Airports Begin Testing ‘COVID Passport’: Those Without Proof of Covid Vaccine Will Be Denied Travel
Passengers on United Airlines and Cathay Pacific travelling out of Heathrow Airport will begin testing a new ‘COVID passport’ that, by 2022, will check if someone has been vaccinated before they travel.
The technology is called CommonPass and will let people travel without being quarantined if they download an app to their phone which contains a negative COVID test or a vaccine certificate.
“The phone software is a digital health pass which can hold a certified COVID-19 test status or show someone has been vaccinated in future in a way designed to satisfy various governments’ different regulations,” reports the Daily Mail.
Worryingly, this is all being overseen by the Commons Project Foundation, part of the World Economic Forum, an organisation whose 'Great Reset' plan represents the biggest threat to our way of life since World War 2.
The 'pass' works by having flyers upload their COVID test or vaccination certificate to the app which then generates a QR code that can be scanned by airline staff and border officials. Dr Bradley Perkins, chief medical officer of The Commons Project. said: “Without the ability to trust COVID-19 tests – and eventually vaccine records – across international borders, many countries will feel compelled to retain full travel bans and mandatory quarantines for as long as the pandemic persists.”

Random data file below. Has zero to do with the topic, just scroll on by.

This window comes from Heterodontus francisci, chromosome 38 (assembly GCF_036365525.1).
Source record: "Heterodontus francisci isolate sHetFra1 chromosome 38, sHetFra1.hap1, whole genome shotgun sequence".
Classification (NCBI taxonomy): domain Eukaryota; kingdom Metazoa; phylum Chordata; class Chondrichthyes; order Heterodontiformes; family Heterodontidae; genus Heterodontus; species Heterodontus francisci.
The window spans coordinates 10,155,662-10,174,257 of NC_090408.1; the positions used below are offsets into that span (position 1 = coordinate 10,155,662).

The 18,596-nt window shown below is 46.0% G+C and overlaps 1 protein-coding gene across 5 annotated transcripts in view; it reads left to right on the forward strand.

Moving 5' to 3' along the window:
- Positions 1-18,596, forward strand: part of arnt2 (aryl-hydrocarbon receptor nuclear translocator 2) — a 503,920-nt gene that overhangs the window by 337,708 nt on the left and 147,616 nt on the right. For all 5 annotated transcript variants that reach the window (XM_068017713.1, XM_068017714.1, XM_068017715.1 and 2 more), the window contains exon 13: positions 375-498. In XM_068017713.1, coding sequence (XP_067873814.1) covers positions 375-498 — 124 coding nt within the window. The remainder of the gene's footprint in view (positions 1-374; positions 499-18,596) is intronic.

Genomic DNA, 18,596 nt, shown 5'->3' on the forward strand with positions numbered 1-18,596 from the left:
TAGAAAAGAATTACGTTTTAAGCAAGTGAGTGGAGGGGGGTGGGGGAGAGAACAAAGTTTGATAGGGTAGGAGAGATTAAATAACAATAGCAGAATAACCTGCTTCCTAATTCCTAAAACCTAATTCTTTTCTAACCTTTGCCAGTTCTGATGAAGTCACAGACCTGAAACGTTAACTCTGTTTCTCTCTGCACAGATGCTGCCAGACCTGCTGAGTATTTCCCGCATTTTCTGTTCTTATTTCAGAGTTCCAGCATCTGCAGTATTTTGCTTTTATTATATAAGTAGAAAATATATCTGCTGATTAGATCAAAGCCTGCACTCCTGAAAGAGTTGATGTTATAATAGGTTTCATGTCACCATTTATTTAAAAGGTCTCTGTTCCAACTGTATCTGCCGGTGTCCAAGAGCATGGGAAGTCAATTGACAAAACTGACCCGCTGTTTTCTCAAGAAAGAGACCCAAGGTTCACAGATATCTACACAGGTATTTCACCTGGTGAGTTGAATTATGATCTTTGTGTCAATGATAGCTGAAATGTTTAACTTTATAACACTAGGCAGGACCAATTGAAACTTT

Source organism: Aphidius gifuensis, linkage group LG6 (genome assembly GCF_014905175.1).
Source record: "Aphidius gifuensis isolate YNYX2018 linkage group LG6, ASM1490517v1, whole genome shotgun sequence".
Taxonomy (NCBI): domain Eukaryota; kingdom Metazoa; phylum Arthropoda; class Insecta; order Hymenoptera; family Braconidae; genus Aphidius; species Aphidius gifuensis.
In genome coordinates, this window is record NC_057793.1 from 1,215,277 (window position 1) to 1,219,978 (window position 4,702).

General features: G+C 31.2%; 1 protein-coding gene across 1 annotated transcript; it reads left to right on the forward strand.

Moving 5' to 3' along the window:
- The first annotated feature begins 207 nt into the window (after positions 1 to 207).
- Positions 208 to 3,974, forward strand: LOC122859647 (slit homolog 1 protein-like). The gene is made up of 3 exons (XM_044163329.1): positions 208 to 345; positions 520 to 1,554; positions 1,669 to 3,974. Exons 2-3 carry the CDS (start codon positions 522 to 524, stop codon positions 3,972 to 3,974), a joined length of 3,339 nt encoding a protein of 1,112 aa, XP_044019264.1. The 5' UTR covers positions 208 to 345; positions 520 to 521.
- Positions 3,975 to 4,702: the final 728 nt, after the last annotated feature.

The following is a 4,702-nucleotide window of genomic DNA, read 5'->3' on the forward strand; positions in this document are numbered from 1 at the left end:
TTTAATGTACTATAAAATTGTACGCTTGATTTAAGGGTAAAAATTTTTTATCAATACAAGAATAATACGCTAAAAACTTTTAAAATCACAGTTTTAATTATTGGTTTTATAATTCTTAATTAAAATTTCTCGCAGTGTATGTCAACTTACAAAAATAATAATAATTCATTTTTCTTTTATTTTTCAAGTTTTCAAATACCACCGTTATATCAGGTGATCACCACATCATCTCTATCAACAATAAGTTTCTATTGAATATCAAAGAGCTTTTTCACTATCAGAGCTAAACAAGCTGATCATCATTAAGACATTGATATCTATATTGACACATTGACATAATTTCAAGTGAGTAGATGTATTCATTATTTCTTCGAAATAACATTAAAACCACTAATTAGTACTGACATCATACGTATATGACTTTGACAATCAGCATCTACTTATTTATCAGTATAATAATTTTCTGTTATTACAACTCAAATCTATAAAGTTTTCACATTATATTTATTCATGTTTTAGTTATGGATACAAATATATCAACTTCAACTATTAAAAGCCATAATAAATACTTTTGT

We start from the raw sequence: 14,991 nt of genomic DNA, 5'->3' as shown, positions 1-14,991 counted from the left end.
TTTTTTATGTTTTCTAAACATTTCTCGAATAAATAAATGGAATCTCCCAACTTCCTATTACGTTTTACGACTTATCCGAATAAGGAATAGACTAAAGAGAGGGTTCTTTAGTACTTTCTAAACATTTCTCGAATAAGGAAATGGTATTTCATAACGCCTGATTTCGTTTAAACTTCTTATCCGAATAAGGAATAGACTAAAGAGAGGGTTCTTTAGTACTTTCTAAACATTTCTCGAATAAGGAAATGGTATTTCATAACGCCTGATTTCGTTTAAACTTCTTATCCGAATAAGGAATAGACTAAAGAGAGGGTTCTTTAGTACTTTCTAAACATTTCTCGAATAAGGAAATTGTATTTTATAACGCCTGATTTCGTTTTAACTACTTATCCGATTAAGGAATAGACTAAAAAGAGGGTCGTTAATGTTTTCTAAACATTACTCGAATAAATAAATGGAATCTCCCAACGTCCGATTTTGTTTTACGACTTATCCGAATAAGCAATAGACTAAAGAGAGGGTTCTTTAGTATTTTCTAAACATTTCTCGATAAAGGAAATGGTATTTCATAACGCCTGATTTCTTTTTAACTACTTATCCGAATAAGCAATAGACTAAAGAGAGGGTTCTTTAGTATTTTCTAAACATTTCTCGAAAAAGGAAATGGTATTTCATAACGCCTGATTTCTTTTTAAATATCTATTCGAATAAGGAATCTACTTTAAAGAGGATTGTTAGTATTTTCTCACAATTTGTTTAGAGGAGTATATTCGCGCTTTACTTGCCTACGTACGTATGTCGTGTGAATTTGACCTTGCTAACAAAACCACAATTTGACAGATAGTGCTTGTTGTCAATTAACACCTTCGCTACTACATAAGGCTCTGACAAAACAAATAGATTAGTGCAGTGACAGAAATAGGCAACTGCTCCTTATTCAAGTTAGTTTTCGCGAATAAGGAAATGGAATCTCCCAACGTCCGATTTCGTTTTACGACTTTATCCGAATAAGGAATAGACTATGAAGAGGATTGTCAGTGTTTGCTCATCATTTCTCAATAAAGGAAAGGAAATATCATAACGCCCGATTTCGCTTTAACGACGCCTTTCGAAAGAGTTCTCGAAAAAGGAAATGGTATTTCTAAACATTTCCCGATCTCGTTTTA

Without the correct paperwork that proves you have had the Covid-19 vaccination you will ultimately be denied international travel, with some even suggesting that internal travel, such as tube, bus, and train companies also denying you travel without the vaccination.
MPs have already said the vaccination certificates “will probably have to be internationally recognised in order to allow international travel” and follows Mayor of Nice calling for all citizens to be required to carry “health passports” if they wish to travel, while Germany is also considering mandating “coronavirus immunity cards” that would allow those who have developed antibodies to COVID-19 to have more freedom than the as-yet uninfected.